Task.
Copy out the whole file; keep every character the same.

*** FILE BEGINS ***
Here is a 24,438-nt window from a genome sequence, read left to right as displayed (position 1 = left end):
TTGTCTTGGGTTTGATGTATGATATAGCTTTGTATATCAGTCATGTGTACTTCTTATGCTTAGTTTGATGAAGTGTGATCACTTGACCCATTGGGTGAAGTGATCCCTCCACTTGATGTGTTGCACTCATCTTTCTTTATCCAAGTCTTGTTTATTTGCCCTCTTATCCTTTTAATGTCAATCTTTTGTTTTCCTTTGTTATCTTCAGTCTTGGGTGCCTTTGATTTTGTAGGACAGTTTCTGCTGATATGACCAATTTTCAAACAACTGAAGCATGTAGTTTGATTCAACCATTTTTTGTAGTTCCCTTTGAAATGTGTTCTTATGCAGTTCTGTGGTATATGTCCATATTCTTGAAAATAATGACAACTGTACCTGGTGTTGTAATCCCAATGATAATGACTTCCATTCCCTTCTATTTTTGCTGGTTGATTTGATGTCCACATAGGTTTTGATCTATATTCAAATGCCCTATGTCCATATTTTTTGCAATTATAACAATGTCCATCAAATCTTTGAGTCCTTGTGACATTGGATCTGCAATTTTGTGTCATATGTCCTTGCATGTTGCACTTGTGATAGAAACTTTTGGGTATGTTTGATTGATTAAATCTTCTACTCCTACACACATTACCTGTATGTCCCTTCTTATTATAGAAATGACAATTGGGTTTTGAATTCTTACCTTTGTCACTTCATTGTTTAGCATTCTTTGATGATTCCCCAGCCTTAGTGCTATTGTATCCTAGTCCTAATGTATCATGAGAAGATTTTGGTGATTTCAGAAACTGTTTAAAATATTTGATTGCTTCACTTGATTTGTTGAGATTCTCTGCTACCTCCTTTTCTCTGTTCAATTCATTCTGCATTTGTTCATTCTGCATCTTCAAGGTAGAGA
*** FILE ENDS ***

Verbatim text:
Here is a 24,438-nt window from a genome sequence, read left to right as displayed (position 1 = left end):
TTGTCTTGGGTTTGATGTATGATATAGCTTTGTATATCAGTCATGTGTACTTCTTATGCTTAGTTTGATGAAGTGTGATCACTTGACCCATTGGGTGAAGTGATCCCTCCACTTGATGTGTTGCACTCATCTTTCTTTATCCAAGTCTTGTTTATTTGCCCTCTTATCCTTTTAATGTCAATCTTTTGTTTTCCTTTGTTATCTTCAGTCTTGGGTGCCTTTGATTTTGTAGGACAGTTTCTGCTGATATGACCAATTTTCAAACAACTGAAGCATGTAGTTTGATTCAACCATTTTTTGTAGTTCCCTTTGAAATGTGTTCTTATGCAGTTCTGTGGTATATGTCCATATTCTTGAAAATAATGACAACTGTACCTGGTGTTGTAATCCCAATGATAATGACTTCCATTCCCTTCTATTTTTGCTGGTTGATTTGATGTCCACATAGGTTTTGATCTATATTCAAATGCCCTATGTCCATATTTTTTGCAATTATAACAATGTCCATCAAATCTTTGAGTCCTTGTGACATTGGATCTGCAATTTTGTGTCATATGTCCTTGCATGTTGCACTTGTGATAGAAACTTTTGGGTATGTTTGATTGATTAAATCTTCTACTCCTACACACATTACCTGTATGTCCCTTCTTATTATAGAAATGACAATTGGGTTTTGAATTCTTACCTTTGTCACTTCATTGTTTAGCATTCTTTGATGATTCCCCAGCCTTAGTGCTATTGTATCCTAGTCCTAATGTATCATGAGAAGATTTTGGTGATTTCAGAAACTGTTTAAAATATTTGATTGCTTCACTTGATTTGTTGAGATTCTCTGCTACCTCCTTTTCTCTGTTCAATTCATTCTGCATTTGTTCATTCTGCATCTTCAAGGTAGAGA